Rating: PG 13
Word Count: 4354
Summary: David Desrosiers isn't your typical sixteen year old boy living in Juneau, Alaska. Bullied relentlessly by Pierre Bouvier, a boy he's known since elementary school, David and his best friend Jenny come up with a back-handed plan to seek revenge on the boy who makes their lives a living Hell.
Disclaimer: Don't know, don't own, didn't happen!
Author's Note: Sorry for the delay on this one! I try to get them posted before work but sometimes I run out of time. Love me anyway? :D
Things with Jenny had been a little bit shaky over the days following the first hockey game of the season, and though David had explained everything to her about the scout, and though she said that she understood and that it was fine, David could tell that his relationship with his best friend no longer stood on steady ground. Over and over he would remind her that his infiltration of the hockey team was what she had wanted, that he was just going along with her plan to seek vengeance. Jenny's assertions that she wasn't upset with him did nothing to quell David's guilt, nor the feeling that she wasn't being honest with him about how all of it was making her feel. He had come to know his best friend better than anyone else on the planet over the last several years, even more so than his own father. David knew that Jenny wasn't alright, no matter what she said.
And then there was that part of David that was defensive about the whole thing and his role in it. He wouldn't say it to her, but the argument that she was only using him to get what she wanted had popped into his mind on more than one occasion when the girl was treating him a little less than kindly. He had done what she wanted, after all, what reason did she honestly have to be angry with him? It wasn't her time being eaten up by training and practice, it was his. It wasn't her body that was being torn to hell and sculpted into a piece of athletic equipment, it was his. She wasn't the one that had to spend day in and day out with the monster who had tormented her since childhood, he was. After everything he had put himself through for her sake, who was she to be angry at him for any of it? No, he would never say any of that to her.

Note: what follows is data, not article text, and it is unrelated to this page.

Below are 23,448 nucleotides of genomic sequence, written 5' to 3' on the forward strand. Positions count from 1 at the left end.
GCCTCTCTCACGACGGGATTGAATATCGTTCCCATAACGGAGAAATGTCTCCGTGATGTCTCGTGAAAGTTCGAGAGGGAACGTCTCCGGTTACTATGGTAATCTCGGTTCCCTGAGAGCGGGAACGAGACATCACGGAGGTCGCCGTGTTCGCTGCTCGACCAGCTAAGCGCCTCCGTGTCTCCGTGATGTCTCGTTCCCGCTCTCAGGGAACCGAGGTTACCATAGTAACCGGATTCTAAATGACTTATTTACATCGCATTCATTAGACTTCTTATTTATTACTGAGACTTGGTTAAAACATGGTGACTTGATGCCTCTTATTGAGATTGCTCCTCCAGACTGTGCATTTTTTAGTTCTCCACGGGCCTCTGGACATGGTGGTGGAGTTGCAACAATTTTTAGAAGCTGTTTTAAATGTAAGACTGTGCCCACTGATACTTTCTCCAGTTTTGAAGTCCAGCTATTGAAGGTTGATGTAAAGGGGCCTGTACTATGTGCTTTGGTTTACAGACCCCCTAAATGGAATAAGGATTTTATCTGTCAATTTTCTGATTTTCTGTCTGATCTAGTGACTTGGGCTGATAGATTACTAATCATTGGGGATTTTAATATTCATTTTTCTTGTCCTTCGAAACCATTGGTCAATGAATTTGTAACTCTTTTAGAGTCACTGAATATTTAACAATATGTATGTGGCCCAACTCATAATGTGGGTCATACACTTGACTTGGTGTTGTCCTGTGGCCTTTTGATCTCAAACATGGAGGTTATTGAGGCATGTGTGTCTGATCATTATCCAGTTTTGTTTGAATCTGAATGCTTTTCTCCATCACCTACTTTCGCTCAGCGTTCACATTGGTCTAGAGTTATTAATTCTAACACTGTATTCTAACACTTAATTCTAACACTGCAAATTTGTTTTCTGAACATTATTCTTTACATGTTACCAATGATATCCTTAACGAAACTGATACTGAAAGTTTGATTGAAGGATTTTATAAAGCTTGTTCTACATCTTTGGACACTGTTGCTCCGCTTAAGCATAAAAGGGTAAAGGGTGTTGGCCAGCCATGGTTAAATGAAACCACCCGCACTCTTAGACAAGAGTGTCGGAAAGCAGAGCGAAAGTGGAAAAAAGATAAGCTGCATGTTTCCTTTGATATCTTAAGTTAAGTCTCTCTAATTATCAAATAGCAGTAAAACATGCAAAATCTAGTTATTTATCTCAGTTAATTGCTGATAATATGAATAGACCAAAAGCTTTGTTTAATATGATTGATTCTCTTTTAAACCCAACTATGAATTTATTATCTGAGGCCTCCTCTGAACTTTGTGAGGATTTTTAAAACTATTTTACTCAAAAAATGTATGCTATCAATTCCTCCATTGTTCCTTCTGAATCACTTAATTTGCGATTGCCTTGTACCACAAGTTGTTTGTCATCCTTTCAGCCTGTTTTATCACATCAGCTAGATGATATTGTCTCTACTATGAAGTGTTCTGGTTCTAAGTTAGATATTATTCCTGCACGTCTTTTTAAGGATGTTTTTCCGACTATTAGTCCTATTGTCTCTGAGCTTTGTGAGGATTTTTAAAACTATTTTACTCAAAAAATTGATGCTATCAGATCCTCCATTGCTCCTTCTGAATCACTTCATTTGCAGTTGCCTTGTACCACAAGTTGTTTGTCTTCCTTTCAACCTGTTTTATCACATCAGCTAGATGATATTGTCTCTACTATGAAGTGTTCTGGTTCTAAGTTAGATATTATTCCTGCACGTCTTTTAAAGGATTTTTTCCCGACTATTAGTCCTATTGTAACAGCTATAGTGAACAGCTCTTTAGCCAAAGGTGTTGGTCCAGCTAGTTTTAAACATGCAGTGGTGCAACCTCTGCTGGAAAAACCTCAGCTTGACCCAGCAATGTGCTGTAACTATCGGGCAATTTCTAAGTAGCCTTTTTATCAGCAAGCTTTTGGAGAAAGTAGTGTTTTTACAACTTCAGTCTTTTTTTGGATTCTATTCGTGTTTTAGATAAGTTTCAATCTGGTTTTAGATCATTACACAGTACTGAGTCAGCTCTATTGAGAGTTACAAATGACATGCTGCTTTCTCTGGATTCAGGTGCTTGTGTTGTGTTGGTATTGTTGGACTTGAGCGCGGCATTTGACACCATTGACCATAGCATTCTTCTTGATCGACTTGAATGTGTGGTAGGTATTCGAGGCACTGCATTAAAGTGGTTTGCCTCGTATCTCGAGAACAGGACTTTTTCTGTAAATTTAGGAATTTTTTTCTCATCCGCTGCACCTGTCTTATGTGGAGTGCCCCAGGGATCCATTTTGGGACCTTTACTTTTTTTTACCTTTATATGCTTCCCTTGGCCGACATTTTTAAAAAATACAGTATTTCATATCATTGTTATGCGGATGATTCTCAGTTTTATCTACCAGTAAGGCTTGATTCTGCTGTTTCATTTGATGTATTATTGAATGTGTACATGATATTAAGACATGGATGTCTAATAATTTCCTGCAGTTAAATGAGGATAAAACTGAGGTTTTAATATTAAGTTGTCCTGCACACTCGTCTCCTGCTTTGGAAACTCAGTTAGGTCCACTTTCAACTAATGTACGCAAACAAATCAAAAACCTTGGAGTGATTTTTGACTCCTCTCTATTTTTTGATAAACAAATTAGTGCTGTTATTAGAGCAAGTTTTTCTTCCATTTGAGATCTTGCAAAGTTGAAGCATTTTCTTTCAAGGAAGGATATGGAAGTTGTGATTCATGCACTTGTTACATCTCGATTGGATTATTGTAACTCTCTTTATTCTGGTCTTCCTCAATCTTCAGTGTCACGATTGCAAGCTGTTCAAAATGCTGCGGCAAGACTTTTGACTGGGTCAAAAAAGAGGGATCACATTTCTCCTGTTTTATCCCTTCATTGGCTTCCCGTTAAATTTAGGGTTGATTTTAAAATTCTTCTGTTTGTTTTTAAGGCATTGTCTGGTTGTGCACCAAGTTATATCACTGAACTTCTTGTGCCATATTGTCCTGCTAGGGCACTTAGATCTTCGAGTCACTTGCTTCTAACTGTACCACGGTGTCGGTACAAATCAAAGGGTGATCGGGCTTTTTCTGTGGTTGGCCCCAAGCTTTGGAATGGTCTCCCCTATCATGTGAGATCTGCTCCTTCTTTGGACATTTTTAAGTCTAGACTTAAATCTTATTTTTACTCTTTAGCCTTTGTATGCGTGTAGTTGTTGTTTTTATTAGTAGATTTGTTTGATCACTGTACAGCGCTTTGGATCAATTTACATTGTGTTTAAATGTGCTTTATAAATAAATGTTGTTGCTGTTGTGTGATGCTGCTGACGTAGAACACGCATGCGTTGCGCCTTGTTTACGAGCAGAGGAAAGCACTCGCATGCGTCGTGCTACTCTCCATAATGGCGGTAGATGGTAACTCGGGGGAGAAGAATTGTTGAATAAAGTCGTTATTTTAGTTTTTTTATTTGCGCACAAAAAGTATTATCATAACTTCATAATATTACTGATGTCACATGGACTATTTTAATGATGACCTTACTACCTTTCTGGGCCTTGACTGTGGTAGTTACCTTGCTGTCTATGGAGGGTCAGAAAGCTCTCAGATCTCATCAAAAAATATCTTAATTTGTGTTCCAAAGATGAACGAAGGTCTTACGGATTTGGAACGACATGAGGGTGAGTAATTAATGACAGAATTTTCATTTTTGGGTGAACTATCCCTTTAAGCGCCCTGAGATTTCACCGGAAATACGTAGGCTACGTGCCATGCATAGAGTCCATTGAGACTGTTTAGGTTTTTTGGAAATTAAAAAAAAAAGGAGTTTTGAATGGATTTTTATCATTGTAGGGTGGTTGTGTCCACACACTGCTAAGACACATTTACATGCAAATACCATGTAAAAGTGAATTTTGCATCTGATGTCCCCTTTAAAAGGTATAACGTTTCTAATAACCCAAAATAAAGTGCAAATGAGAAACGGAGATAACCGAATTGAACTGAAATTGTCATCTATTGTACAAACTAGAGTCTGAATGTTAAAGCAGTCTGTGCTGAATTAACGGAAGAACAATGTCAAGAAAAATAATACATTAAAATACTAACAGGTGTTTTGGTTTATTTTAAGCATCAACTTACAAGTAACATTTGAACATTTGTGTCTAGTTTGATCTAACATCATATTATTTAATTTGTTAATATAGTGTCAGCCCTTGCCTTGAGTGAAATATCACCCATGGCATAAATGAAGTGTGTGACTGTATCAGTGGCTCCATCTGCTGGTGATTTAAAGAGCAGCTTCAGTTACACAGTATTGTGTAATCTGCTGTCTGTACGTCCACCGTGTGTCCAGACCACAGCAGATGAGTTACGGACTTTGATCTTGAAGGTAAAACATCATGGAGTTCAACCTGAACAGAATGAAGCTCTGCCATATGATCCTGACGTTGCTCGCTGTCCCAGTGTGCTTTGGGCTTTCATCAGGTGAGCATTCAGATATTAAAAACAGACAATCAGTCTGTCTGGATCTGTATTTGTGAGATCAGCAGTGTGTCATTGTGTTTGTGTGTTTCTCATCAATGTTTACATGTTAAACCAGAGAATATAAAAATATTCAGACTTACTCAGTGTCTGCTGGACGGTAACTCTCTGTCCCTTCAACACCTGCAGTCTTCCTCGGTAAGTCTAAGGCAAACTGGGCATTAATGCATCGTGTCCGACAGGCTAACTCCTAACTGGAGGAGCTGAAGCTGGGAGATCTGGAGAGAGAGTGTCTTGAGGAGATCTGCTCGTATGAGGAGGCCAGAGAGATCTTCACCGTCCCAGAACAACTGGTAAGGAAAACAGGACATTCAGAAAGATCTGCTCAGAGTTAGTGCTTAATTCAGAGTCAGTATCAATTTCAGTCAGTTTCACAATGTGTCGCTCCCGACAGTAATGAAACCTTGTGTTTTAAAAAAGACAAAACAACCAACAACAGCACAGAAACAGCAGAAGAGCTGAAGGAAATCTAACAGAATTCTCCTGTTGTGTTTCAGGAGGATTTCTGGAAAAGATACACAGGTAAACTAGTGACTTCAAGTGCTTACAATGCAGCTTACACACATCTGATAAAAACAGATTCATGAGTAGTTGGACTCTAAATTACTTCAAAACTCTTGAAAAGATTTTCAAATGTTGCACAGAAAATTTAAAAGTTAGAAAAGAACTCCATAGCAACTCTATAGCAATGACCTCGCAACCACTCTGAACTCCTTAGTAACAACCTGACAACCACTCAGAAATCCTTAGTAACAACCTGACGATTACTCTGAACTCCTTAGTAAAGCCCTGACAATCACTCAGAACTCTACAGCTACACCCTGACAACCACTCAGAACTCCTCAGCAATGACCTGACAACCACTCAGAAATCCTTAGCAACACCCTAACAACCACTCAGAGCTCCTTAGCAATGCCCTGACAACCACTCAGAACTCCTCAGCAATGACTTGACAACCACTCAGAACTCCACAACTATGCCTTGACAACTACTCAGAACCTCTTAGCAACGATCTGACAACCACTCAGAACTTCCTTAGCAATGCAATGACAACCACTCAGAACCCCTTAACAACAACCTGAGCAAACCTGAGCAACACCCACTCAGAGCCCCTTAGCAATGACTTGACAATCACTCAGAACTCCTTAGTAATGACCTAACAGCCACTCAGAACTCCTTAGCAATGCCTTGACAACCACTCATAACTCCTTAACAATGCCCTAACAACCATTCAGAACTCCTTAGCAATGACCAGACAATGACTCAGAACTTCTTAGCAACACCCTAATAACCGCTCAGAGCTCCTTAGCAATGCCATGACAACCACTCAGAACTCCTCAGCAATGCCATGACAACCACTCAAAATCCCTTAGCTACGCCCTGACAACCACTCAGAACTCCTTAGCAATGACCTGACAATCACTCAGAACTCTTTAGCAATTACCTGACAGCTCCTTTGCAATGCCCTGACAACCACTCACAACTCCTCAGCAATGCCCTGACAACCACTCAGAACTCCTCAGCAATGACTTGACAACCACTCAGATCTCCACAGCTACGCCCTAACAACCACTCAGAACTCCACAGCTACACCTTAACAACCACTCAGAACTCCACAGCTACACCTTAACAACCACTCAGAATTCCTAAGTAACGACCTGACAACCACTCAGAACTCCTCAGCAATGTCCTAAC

Weeks went by, weeks of victorious hockey games, of time spent working out in the morning, practicing in the evening and hanging out with his teammates at night. At first, David had done everything in his power to try and make time for his best friend, but with her cold behavior toward him—despite her insistence that she wasn't angry with him at all—made it hard for David to even want to spend time around her anymore. Soon friends who had spent every day together were beginning to feel much more like acquaintances, and the teammates who had made his life a living hell ever since he could remember were starting to feel something like friends. He told himself repeatedly that these boys weren't his friends and that no matter what it took, he couldn't let himself forget it, but with each victory on the rink, and each team celebration that followed, David found himself letting his guard down a little bit more.